The above components were mixed into a solution. To portions of this solution, were separately added 15 parts of the following disperse dyes to premix them for 30 minutes. Thereafter, the resulting premixes were subjected to a dispersion treatment under the following conditions:

Disperse dye:

C.I. Disperse Yellow 56 (for Dye Dispersion X)

C.I. Disperse Red 43 (for Dye Dispersion XI) C.I. Disperse Blue 7 (for Dye Dispersion XII)

Dispersing machine:

Sand Grinder (manufactured by Igarashi Kikai K.K.)

Grinding medium:

zirconium beads (diameter: 1 mm)

Packing rate of the grinding medium:

50% (by volume)

Grinding time:

3 hours.

The dispersions were further subjected to a centrifugal treatment (12,000 rpm, 20 minutes) and then filtered through a Fluoropore Filter FP-250 (product of Sumitomo Electric Industries, Ltd.) to remove coarse particles, thereby obtaining Dye Dispersions X to XII.

Preparation of Inks J to L

______________________________________Dye Dispersion X, XI or XII described above                     40 partsThiodiglycol              24 partsDiethylene glycol         11 partsDeionized water           25 parts______________________________________

All the above respective components were mixed, and the resulting mixtures were adjusted to pH 5 to 7 with acetic acid, thereby preparing Inks J to L.

Using Inks J to L obtained in the above-described manner, the same patterns as those formed in Example 1 were printed on the same woven fabric as that used in Example 1 in the same manner as in Example 1. The thus-obtained print samples were then fixed by a steaming treatment at 160 C. for 6 to 8 minutes. Thereafter, these samples were washed with a neutral detergent to evaluate them in coloring ability and color depth. As a result, as shown in Table 1, coloring stability in the color-mixed portions judged by the relative evaluation of K/S values was poor compared with Example 1, and no deep colors were produced in the color-mixed portions having a printing density of 100%.

Comparative Example 2

Preparation of Dye Dispersion XIII

______________________________________Sodium polyoxyethylene alkyl ether sulfate                    5 partsDeionized water          75 partsDiethylene glycol        5 parts______________________________________

The above components were mixed into a solution. To this solution, were added 15 parts of the following disperse dye to premix them for 30 minutes. Thereafter, the resulting premix was subjected to a dispersion treatment under the following conditions:

Disperse dye:

C.I. Disperse Yellow 163 (for Dye Dispersion XIII)

Dispersing machine:

Sand Grinder (manufactured by Igarashi Kikai K.K.)

Grinding medium:

zirconium beads (diameter: 1 mm)

Packing rate of the grinding medium:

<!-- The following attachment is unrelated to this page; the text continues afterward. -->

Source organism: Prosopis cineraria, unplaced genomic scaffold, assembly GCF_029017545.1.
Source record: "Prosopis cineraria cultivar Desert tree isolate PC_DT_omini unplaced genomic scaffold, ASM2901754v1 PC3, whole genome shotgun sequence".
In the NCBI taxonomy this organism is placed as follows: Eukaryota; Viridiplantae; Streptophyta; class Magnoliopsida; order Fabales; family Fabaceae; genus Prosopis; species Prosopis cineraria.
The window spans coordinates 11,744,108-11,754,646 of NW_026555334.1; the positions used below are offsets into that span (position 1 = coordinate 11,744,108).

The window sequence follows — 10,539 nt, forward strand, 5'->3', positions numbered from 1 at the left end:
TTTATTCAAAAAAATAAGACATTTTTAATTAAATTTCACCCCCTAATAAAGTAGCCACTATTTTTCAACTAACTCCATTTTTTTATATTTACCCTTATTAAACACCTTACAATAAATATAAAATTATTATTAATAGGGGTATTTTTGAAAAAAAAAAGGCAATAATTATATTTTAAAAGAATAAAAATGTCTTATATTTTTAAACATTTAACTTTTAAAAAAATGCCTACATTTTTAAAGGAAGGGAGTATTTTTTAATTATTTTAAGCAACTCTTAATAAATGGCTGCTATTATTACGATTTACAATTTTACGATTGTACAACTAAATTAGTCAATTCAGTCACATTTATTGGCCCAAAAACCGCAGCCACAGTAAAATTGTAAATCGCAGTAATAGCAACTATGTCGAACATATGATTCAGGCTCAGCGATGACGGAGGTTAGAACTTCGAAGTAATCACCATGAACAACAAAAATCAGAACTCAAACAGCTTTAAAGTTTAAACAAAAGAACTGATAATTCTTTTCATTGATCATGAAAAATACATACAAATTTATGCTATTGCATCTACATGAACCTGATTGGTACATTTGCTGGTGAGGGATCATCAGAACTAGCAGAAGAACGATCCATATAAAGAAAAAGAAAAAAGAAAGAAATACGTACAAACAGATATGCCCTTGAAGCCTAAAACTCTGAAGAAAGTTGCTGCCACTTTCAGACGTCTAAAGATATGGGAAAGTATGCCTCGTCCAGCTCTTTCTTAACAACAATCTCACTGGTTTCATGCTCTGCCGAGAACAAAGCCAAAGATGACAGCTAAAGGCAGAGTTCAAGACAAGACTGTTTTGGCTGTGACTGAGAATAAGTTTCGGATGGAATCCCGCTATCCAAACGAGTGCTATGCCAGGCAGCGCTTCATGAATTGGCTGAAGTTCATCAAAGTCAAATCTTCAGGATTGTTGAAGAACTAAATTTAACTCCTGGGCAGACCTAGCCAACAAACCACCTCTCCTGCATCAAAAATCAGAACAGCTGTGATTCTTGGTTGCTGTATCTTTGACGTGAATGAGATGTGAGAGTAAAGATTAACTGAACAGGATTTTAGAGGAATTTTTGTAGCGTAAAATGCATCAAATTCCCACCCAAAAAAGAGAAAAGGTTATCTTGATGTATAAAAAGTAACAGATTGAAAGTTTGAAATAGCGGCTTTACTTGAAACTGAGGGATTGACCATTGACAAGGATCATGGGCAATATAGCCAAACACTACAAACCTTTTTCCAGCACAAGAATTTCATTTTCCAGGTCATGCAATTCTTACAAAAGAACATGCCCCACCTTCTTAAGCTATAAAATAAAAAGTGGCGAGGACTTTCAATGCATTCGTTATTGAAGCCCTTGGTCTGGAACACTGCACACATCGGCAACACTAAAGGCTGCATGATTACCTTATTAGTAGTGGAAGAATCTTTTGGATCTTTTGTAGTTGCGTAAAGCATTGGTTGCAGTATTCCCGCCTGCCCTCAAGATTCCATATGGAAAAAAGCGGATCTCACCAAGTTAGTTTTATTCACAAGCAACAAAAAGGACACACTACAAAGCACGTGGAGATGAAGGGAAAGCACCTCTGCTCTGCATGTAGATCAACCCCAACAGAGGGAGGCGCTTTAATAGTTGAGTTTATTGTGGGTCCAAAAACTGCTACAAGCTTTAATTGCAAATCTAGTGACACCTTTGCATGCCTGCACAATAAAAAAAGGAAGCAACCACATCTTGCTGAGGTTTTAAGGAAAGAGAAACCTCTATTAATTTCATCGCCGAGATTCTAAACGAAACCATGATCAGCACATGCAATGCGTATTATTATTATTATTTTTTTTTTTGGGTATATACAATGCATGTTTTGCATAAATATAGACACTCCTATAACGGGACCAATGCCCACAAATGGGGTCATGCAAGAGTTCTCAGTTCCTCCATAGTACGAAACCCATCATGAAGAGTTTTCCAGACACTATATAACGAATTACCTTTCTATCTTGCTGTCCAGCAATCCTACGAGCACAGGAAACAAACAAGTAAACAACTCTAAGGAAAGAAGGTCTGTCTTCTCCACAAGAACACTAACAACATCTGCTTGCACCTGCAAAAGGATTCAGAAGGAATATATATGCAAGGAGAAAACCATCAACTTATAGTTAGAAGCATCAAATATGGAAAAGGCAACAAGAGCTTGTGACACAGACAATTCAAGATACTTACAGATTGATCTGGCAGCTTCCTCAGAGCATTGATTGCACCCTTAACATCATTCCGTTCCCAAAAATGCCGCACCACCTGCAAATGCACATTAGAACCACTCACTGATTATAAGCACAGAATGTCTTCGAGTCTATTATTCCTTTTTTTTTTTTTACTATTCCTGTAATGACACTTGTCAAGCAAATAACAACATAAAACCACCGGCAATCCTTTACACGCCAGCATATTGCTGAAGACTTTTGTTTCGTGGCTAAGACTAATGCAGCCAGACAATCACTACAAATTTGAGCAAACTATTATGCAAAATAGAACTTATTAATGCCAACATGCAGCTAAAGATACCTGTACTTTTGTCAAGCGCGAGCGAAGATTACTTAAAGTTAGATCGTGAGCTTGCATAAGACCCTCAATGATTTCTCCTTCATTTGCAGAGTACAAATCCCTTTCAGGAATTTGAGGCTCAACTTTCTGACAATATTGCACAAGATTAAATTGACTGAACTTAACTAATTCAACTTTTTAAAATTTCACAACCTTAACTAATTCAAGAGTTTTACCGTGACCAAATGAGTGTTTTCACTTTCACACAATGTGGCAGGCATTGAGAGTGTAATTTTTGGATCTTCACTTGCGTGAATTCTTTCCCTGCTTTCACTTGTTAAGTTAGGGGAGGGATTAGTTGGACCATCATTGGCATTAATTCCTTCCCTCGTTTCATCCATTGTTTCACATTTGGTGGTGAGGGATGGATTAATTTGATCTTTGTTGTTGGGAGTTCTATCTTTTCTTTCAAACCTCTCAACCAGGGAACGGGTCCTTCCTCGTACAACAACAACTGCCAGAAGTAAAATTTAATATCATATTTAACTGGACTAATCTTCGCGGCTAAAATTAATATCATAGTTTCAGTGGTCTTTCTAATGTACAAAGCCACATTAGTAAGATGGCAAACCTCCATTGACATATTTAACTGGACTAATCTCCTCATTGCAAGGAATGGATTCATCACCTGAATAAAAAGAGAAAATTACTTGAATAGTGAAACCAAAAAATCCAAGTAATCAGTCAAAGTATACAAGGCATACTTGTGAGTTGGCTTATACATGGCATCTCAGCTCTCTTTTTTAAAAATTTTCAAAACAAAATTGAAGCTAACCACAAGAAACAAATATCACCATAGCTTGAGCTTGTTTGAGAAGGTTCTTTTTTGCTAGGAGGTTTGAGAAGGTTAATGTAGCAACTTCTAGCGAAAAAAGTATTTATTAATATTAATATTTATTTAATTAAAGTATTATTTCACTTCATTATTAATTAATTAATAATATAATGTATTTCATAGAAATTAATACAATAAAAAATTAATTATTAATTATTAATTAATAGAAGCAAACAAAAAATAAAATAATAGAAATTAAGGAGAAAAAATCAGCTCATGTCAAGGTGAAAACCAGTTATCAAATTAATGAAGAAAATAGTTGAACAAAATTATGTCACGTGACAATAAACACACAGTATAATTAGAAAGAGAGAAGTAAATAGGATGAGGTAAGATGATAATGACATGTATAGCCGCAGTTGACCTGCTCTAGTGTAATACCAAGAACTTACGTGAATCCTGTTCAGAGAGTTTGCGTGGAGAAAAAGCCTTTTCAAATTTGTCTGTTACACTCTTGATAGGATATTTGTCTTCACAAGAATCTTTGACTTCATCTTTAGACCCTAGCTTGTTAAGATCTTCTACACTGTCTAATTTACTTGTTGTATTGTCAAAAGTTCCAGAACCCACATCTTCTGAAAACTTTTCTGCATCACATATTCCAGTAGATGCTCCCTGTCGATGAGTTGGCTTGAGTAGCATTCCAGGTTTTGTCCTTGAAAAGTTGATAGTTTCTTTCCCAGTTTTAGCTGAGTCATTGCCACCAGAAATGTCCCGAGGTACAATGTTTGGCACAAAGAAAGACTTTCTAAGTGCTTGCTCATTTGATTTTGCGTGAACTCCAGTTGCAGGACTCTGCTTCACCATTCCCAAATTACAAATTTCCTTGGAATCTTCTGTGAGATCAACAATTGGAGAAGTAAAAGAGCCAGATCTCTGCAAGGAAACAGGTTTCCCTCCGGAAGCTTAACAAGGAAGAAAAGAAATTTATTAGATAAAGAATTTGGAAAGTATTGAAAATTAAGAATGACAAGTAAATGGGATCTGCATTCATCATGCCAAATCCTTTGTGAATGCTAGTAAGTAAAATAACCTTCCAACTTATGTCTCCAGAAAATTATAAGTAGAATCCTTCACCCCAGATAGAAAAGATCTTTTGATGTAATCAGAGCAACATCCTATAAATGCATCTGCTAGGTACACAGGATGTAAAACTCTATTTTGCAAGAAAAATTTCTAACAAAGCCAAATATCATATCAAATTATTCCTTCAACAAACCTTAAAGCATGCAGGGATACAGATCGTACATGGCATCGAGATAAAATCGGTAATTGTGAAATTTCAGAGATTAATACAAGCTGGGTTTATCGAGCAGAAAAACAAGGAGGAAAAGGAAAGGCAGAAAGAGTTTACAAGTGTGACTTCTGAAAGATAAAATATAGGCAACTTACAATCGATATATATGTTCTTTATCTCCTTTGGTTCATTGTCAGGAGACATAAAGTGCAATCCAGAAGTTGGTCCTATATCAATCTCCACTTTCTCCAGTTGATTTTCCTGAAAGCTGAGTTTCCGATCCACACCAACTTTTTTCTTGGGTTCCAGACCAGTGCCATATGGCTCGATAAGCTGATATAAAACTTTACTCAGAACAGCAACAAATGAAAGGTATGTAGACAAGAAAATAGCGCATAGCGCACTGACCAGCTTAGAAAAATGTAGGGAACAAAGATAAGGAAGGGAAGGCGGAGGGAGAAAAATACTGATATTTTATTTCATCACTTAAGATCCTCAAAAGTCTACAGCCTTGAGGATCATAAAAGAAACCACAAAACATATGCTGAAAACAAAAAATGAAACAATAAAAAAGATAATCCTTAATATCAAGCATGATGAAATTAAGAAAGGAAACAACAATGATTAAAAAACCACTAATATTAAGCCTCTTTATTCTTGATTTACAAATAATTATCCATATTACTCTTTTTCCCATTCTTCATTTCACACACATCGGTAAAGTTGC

50% (by volume)

Grinding time:

3 hours.

The dispersion was further subjected to a centrifugal treatment (12,000 rpm, 20 minutes) and then filtered through a Fluoropore Filter FP-250 (product of Sumitomo Electric Industries, Ltd.) to remove coarse particles, thereby obtaining Dye Dispersion XIII.

Preparation of Ink M

______________________________________Dye Dispersion XIII described above                  40 partsThiodiglycol           24 partsDiethylene glycol      11 partsDeionized water        25 parts______________________________________

All the above components were mixed, and the resulting mixture was adjusted to pH 5 to 7 with acetic acid, thereby preparing Ink M.

Using Ink M obtained in the above-described manner and Inks B and C used in Example 1, the same patterns as those formed in Example 1 were printed on the same woven fabric as that used in Example 1 in the same manner as in Example 1. The thus-obtained print samples were then fixed by a steaming treatment at 160 C. for 6 to 8 minutes. Thereafter, these samples were washed with a neutral detergent to evaluate them in coloring ability and color depth. As a result, as shown in Table 1, coloring stability in the color-mixed portions judged by the relative evaluation of K/S values was poor compared with Example 1, and there were some cases where no deep colors were produced in the color-mixed portions having a printing density of 100%.

Comparative Example 3

Preparation of Dye Dispersion XIV and XV

______________________________________Naphthalenesulfonic acid-formaldehyde condensate                      20 partscondensateDeionized water            50 partsDiethylene glycol          10 parts______________________________________

The above components were mixed into a solution. To portions of this solution, were separately added 20 parts of the following disperse dyes to premix them for 30 minutes. Thereafter, the resulting premixes were subjected to a dispersion treatment under the following conditions:

Disperse dye:

C.I. Disperse Yellow 56 (for Dye Dispersion XIV)

C.I. Disperse Red 227 (for Dye Dispersion XV)

Dispersing machine:

Pearl Mill (manufactured by Ashizawa K.K.)

Grinding medium:

glass beads (diameter: 1 mm)

Packing rate of the grinding medium:

50% (by volume)

Discharging rate:

100 ml/min.

The dispersions were further subjected to a centrifugal treatment (12,000 rpm, 20 minutes) and then filtered through a Fluoropore Filter FP-250 (product of Sumitomo Electric Industries, Ltd.) to remove coarse particles, thereby obtaining Dye Dispersions XIV and XV.

Preparation of Inks N and O

______________________________________Dye Dispersion XIV or XV described above                     50 partsThiodiglycol              23 partsDiethylene glycol          5 partsIsopropyl alcohol          3 partsDeionized water           19 parts______________________________________